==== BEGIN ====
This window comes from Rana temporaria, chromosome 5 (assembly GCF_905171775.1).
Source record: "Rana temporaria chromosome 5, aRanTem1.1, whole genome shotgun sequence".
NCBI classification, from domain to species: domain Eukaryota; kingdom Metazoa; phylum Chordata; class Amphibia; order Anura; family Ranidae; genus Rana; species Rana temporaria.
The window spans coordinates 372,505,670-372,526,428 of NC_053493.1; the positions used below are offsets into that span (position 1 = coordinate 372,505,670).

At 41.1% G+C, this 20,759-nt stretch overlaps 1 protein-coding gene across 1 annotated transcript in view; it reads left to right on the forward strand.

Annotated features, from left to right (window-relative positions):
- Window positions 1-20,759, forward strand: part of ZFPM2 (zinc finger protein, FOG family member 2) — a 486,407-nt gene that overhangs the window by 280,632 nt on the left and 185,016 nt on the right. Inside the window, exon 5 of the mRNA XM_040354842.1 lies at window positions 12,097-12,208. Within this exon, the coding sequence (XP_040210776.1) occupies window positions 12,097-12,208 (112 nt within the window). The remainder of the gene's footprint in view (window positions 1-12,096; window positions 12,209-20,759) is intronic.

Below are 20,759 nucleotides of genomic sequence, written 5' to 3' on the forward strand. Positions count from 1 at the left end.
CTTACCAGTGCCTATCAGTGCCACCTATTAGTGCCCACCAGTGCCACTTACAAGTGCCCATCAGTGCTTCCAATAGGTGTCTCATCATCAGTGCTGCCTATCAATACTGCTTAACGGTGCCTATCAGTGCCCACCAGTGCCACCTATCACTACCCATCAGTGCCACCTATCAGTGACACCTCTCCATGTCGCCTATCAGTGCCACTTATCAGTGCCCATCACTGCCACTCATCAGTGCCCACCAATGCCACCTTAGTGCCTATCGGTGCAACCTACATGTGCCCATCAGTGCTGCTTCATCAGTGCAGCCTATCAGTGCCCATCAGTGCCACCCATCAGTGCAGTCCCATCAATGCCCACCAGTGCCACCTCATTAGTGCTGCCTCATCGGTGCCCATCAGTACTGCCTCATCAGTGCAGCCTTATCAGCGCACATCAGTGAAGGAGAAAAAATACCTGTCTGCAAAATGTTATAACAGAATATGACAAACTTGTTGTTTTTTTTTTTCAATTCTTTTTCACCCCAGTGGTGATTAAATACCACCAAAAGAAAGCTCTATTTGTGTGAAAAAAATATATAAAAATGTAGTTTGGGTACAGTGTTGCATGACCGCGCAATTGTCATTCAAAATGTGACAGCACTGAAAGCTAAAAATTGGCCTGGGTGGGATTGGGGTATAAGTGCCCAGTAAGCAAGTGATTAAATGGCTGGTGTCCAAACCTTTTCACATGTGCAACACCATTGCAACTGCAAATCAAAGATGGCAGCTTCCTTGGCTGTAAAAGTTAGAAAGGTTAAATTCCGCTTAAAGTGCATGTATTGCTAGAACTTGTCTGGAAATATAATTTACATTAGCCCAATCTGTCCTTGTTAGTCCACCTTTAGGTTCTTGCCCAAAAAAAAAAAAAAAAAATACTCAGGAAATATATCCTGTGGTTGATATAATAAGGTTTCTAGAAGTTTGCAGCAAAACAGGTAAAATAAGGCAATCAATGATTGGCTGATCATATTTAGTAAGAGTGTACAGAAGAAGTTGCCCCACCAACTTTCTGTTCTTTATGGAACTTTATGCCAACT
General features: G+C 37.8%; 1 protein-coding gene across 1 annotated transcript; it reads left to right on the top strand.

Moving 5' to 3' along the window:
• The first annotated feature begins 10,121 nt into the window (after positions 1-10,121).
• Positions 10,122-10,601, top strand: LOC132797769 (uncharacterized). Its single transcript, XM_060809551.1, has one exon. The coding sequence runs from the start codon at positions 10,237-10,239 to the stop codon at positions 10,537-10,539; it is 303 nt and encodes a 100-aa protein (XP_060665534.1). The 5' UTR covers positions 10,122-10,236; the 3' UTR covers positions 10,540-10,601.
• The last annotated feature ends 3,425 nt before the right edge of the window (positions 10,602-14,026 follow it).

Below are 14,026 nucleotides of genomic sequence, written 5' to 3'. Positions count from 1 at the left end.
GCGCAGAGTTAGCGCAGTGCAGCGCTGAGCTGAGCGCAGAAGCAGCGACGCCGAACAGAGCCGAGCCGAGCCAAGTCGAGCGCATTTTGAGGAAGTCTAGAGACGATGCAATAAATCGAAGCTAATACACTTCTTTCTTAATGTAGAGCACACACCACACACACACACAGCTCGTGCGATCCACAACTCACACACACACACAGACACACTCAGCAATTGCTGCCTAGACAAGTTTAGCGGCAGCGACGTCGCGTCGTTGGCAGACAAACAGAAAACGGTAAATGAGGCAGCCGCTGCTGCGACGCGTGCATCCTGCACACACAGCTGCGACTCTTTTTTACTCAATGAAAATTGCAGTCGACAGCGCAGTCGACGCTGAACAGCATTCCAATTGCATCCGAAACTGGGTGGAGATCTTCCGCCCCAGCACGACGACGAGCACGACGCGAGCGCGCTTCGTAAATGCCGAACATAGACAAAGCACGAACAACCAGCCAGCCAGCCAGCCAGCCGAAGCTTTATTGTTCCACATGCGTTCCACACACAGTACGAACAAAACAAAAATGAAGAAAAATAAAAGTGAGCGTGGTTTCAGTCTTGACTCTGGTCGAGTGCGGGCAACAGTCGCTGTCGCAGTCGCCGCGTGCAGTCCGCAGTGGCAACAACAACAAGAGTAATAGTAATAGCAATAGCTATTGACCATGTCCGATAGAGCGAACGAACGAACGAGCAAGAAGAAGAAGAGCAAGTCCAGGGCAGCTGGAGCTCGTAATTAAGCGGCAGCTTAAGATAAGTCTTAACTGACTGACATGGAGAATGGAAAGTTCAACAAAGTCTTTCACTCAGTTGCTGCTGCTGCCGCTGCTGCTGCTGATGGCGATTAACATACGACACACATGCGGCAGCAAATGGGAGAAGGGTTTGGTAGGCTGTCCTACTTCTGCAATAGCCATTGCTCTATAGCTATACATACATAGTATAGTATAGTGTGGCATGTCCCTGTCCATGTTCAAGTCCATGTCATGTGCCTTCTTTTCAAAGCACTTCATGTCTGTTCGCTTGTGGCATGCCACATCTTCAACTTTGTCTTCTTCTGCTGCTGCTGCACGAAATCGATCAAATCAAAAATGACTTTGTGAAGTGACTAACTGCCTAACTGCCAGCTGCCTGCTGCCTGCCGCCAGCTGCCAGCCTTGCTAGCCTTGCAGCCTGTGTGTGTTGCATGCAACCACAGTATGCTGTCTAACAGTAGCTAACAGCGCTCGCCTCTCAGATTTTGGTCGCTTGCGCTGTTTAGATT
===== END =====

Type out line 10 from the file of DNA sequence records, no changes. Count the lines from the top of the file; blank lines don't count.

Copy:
General features: G+C 37.8%; 1 protein-coding gene across 1 annotated transcript; it reads left to right on the top strand.